The big news in Minnesota today is the coming of the state government shutdown as of midnight last night. The shutdown is the result of a budget battle between Minnesota’s highly medicated Democratic Governor Mark Dayton and a Republican legislature led by House Speaker Kurt Zellers and Senate Majority Leader Amy Koch. Zellers and Koch have done a fine job standing their ground and holding their troops together so far — despite the best efforts of Rachel Stassen-Berger and her colleagues at the Minneapolis Star Tribune, who are pulling out all the stops for Dayton.
Expressing their displeasure with Dayton’s refusal to call a special legislative session, House Republicans staged a symbolic sit-in in the House chambers last night. Stassen-Berger et al. commented: “House Speaker Kurt Zellers, R-Maple Grove, calmly led the theatrics.” Dayton couldn’t have said it better himself.
Stassen-Berger et al. quote Zellers in their page-one story today: “Our guys, obviously, are very comfortable with where we are.” Throwing a total of four reporters on today’s story, the Star Tribune depicts the breakdown of talks between Dayton and the Republican legislative leaders as possibly deriving from Republicans having asked Dayton to accept “controversial policy positions the Republicans pushed for this year, including photo ID requirements at the polls and abortion restrictions.” The Star Tribune cites what appears to be a Republican “offer sheet” saying the policy adoptions were in exchange for “new revenue in a compromise offer.” I have no idea what that means.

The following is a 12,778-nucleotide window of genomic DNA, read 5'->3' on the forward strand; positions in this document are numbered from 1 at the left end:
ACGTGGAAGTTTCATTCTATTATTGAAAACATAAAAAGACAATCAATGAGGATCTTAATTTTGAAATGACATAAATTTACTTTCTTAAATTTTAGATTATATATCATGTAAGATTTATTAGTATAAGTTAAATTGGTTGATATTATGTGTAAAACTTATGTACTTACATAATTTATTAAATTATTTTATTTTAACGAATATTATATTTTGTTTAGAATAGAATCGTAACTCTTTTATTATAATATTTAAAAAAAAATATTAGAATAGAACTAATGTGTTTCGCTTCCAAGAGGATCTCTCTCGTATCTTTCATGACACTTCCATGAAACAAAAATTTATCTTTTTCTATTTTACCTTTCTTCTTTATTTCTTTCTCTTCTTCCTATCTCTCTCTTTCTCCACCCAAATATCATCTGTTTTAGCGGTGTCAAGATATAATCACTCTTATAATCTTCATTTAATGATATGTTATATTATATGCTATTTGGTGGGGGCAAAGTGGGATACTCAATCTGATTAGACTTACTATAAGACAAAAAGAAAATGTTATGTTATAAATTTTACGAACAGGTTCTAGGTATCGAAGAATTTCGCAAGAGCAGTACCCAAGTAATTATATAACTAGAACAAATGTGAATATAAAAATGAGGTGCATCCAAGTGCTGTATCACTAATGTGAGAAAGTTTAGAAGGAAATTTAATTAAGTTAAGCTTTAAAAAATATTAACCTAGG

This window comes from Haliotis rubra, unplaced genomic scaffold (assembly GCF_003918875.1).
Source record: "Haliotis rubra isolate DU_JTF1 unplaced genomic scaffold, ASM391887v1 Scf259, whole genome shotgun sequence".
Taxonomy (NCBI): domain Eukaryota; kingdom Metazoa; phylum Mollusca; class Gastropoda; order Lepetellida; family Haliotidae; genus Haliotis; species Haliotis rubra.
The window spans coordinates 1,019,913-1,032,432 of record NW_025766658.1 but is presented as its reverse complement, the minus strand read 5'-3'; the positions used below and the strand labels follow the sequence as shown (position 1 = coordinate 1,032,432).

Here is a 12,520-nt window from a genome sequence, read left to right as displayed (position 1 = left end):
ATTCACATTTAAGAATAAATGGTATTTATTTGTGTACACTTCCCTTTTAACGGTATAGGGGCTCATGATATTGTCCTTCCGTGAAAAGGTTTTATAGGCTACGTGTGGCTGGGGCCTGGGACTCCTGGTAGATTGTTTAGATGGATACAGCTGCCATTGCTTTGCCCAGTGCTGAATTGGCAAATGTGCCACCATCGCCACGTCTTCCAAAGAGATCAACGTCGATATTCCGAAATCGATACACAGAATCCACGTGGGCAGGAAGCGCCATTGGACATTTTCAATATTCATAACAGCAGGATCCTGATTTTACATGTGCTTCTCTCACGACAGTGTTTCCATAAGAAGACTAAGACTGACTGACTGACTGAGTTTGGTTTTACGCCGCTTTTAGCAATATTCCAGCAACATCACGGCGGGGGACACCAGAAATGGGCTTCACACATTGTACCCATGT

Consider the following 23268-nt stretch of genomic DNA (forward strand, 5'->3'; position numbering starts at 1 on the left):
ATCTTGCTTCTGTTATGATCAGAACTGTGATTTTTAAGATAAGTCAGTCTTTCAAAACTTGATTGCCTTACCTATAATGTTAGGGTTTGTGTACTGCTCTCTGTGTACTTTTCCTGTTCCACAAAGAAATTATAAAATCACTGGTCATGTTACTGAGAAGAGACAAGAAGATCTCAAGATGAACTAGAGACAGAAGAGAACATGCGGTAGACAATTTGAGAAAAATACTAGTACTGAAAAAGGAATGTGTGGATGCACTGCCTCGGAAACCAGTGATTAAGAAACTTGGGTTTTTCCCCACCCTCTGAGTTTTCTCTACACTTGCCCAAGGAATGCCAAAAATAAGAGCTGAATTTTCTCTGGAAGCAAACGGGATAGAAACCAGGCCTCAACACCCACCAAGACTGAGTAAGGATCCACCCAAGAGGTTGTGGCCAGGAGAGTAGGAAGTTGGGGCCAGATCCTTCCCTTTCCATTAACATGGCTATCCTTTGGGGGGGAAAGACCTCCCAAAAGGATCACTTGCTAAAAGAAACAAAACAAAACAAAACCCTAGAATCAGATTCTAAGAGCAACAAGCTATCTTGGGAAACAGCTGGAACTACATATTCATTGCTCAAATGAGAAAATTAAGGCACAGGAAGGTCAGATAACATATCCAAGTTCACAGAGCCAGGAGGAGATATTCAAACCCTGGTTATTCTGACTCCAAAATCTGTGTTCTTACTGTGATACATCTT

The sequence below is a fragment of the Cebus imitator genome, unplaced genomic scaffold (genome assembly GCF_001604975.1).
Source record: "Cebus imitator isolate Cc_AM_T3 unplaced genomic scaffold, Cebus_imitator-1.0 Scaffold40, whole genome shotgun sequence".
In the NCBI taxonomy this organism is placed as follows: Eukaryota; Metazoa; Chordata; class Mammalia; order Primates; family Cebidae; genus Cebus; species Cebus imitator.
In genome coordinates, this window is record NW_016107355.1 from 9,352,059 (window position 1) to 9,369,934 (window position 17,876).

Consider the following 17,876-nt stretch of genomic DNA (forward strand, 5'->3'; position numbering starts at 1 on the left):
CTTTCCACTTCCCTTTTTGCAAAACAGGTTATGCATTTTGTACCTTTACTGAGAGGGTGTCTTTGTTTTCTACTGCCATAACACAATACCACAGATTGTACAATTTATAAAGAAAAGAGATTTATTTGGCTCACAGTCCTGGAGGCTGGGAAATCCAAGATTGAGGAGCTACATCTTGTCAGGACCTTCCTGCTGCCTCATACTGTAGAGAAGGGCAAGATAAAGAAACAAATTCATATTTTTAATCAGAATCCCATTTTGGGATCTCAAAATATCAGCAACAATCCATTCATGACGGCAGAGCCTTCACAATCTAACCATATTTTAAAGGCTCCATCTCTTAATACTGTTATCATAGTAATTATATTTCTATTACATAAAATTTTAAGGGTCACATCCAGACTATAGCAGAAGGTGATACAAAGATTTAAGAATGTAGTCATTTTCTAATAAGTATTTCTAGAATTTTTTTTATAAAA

Seeking to understand the dynamics of the negotiations leading to the shutdown, I sought out a copy of the parties’ various positions as revealed in their most recent written offers. Here they are. I am sure these final four written offers were as readily available to the Star Tribune as they were to me, and they do not support the story’s blatant spin. As I read them — please read them yourself if you have any interest in what is happening here — the breakdown appears to have resulted from Dayton’s backtracking on a previous offer that took tax increases off the table.
In any event, Dayton has rejected the Republicans’ offer to provide for funding to keep the government running while the parties continue negotiating. Why would Dayton do that? As we have held since we started covering the budget crisis, the dirty little secret of the story is that Dayton wants the shutdown. It’s a secret that the army of political reporters covering the story for the Star Tribune has faithfully kept.